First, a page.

Famously, Motown’s ‘Artist Development’ division gave its young black artists training in etiquette and personal grooming in order to maintain control over the sleek, polished Motown image. Wilson insists that, far from selling out to a white image of pop-stardom, ‘Artist Development was preparation for the kind of work we were doing. The personal grooming, the work ethic, all of that was just as important as the music, in some ways.’
She believes that education remains ‘the most important issue’ facing black America today, from a class perspective as well as a racial one. ‘Providing young people with the training they need for the work they choose to do, whatever it is – that was what Artist Development did for us, and it is still so important.’
So what does she think about the progression of the black music scene after Motown? Some have condemned elements of rap and hip-hop for glorifying violence and misogyny and reinforcing the negative stereotypes that Motown worked so hard to dispel – but not Wilson.
‘I think music, in general, always grows up,’ she says. ‘For us, the times were different. We sang about love and happiness back then because that was what the world wanted and was all about. Gangsta rap represents a different reality. I’m sure that the young people who were making such music were just that: young. Now they’re growing up and the message will change. When you’re young, you’re a little wilder and carefree – I know I was!’
‘Music has evolved and Motown was one of the models, one of the templates for that evolution,’ Wilson continues. ‘Rap and hip-hop are new sounds, but they are inspired by the sounds of the sixties, too. I think it’s true that the Motown sound and Supremes music did have an effect on not only black society, but on America and the world at large. I wouldn’t say I’m all that surprised that the music has lasted all these years and continuously inspired people, because we knew at the time we were on to something special, and looking back 50 years, what we felt then is still true now!’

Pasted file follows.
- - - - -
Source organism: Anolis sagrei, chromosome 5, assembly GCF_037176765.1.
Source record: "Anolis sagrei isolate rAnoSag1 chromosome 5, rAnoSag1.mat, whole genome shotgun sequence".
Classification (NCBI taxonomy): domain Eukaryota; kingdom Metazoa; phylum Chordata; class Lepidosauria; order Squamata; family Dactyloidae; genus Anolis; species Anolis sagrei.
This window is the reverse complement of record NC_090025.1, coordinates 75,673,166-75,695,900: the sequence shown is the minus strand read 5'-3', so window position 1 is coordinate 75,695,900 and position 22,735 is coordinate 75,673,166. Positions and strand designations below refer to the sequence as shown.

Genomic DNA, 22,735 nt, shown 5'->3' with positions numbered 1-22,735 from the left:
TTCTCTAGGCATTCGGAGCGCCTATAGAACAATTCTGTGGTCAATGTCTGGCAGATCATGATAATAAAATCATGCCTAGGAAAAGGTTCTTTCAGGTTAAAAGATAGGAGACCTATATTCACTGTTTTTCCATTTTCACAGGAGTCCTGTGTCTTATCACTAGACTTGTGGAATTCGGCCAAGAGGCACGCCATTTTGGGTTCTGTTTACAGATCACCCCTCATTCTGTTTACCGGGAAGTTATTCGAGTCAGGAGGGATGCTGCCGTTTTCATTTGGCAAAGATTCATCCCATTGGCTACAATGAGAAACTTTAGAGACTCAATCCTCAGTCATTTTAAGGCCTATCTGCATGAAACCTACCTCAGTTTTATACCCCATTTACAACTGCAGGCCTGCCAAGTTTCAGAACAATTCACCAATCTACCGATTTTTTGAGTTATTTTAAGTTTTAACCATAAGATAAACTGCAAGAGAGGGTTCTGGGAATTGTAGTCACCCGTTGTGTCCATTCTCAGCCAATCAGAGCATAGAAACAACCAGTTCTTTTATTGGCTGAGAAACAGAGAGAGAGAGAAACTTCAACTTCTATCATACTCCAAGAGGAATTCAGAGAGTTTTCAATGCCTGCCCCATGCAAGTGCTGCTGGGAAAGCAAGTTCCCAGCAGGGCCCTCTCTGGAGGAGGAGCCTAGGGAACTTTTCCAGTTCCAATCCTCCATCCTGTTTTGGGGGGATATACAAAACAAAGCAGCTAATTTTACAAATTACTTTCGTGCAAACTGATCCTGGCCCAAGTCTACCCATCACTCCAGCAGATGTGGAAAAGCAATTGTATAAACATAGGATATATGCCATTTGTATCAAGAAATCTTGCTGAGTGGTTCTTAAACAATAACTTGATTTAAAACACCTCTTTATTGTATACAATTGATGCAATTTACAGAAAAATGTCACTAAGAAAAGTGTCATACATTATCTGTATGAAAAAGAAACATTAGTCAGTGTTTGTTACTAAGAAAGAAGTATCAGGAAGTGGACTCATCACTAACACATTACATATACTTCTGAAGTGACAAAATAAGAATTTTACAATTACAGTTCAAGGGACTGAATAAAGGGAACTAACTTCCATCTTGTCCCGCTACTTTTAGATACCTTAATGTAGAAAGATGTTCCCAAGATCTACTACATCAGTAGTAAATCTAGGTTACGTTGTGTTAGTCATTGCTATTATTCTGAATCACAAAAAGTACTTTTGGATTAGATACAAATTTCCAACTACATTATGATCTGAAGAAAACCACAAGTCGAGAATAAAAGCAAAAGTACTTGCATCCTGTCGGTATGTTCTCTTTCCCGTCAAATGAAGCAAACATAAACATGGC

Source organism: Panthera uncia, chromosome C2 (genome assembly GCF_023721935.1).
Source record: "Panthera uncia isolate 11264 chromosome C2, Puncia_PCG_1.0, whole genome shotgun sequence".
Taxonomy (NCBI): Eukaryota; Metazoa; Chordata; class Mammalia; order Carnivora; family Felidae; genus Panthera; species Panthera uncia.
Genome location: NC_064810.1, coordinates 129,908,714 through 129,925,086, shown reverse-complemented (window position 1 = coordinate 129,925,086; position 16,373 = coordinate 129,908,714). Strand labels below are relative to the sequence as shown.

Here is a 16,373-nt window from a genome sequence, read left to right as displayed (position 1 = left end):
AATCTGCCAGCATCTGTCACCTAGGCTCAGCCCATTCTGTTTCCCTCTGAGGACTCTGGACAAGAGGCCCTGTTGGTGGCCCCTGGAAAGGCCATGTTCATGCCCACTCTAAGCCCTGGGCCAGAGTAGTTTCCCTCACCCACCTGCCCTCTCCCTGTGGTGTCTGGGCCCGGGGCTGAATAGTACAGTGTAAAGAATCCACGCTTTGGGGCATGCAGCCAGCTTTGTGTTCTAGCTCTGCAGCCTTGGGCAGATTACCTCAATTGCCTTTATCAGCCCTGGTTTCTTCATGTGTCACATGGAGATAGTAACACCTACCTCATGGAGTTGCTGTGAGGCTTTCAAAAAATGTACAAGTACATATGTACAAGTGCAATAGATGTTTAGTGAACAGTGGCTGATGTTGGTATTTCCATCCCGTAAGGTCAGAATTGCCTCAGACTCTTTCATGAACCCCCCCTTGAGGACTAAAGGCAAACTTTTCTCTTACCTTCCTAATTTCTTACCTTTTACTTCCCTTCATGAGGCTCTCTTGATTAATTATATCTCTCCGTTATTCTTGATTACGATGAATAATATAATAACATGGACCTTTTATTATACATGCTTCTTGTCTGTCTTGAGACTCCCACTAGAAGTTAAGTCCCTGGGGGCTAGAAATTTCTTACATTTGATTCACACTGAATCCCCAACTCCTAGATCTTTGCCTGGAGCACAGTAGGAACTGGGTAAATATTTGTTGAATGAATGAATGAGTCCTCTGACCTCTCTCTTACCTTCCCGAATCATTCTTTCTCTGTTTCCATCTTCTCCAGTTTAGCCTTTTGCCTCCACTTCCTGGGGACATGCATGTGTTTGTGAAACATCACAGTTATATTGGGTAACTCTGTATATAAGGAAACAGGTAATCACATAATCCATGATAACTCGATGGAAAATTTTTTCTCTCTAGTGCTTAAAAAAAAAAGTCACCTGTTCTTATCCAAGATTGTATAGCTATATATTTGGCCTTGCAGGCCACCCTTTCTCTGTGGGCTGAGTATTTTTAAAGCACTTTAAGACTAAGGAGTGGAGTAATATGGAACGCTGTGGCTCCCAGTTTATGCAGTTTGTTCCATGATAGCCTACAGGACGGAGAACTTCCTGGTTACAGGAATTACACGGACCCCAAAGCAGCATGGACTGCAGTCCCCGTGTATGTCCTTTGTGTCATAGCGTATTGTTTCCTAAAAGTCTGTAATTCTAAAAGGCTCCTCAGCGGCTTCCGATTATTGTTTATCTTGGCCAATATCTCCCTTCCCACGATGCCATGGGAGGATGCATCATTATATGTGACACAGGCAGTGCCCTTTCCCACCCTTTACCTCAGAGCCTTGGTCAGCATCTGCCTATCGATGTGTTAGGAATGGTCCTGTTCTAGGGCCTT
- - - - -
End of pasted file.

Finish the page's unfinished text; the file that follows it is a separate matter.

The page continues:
Mary Wilson will be participating in the ‘Once in a Lifetime – Motown Legends Live Tour’ in June 2009, tickets now available online. The Story of The Supremes from the Mary Wilson Collection is at the Grundy art gallery, Blackpool, until 1 February, then the Birmingham Museum and Art Gallery, from 21 February to 7 June and the British Empire and Commonwealth Museum in Bristol from July to August 2009
#233: Democracy on the Wing ● Thelma Walker on regional autonomy ● An interview with Clive Lewis ● The World Transformed ● Gender, sexuality and witchcraft ● The globalisation of ‘Asian horror’ ● A tribute to Dawn Foster ● Latest book reviews ● And much more!
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Tara Okeke explores a timely exhibition which offers a compelling history of Black life in Britain through the lens of people, place and struggle
Lesley Chow argues for a new kind of music criticism that re-evaluates women musicians and "meaningless" music, writes Rhian E Jones
The government’s Prevent strategy is funding productions that will damage community relations, argues Keith McKenna
Luke Charnley reports on the new publishing houses getting working-class writers onto the printed page.
Despite some omissions, Stephen E Hunt's examination of radical novelist Angela Carter's time in Bristol and Bath provides a useful lens to analyse the countercultural history of the two cities, argues Sue Tate.
As more and more video games infuse their narratives with explicitly political themes, B.G.M. Muggeridge asks why so many fall short in actually challenging capitalism